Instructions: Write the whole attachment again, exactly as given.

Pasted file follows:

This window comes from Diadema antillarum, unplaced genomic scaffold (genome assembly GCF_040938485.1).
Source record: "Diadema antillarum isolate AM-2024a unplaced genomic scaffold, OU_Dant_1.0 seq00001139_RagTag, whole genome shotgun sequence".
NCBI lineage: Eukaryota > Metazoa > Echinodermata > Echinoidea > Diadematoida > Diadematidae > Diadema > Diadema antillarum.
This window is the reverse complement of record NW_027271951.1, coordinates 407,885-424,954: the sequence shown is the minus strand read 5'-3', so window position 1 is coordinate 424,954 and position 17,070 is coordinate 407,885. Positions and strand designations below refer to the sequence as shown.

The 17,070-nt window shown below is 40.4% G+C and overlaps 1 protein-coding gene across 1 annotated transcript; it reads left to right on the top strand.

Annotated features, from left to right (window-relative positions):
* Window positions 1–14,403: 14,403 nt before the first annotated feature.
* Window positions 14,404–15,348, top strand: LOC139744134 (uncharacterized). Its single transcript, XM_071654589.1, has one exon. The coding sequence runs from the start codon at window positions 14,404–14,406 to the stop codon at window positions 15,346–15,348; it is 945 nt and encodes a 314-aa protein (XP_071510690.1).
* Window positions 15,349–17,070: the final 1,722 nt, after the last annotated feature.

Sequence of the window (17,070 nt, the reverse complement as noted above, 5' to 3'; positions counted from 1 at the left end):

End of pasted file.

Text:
This window comes from Diadema antillarum, unplaced genomic scaffold (genome assembly GCF_040938485.1).
Source record: "Diadema antillarum isolate AM-2024a unplaced genomic scaffold, OU_Dant_1.0 seq00001139_RagTag, whole genome shotgun sequence".
NCBI lineage: Eukaryota > Metazoa > Echinodermata > Echinoidea > Diadematoida > Diadematidae > Diadema > Diadema antillarum.
This window is the reverse complement of record NW_027271951.1, coordinates 407,885-424,954: the sequence shown is the minus strand read 5'-3', so window position 1 is coordinate 424,954 and position 17,070 is coordinate 407,885. Positions and strand designations below refer to the sequence as shown.

The 17,070-nt window shown below is 40.4% G+C and overlaps 1 protein-coding gene across 1 annotated transcript; it reads left to right on the top strand.

Annotated features, from left to right (window-relative positions):
* Window positions 1–14,403: 14,403 nt before the first annotated feature.
* Window positions 14,404–15,348, top strand: LOC139744134 (uncharacterized). Its single transcript, XM_071654589.1, has one exon. The coding sequence runs from the start codon at window positions 14,404–14,406 to the stop codon at window positions 15,346–15,348; it is 945 nt and encodes a 314-aa protein (XP_071510690.1).
* Window positions 15,349–17,070: the final 1,722 nt, after the last annotated feature.

Sequence of the window (17,070 nt, the reverse complement as noted above, 5' to 3'; positions counted from 1 at the left end):